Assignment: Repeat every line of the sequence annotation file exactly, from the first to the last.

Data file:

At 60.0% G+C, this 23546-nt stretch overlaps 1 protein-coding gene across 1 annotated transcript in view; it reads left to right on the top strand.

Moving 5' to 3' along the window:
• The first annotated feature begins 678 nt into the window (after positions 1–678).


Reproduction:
At 60.0% G+C, this 23546-nt stretch overlaps 1 protein-coding gene across 1 annotated transcript in view; it reads left to right on the top strand.

Moving 5' to 3' along the window:
• The first annotated feature begins 678 nt into the window (after positions 1–678).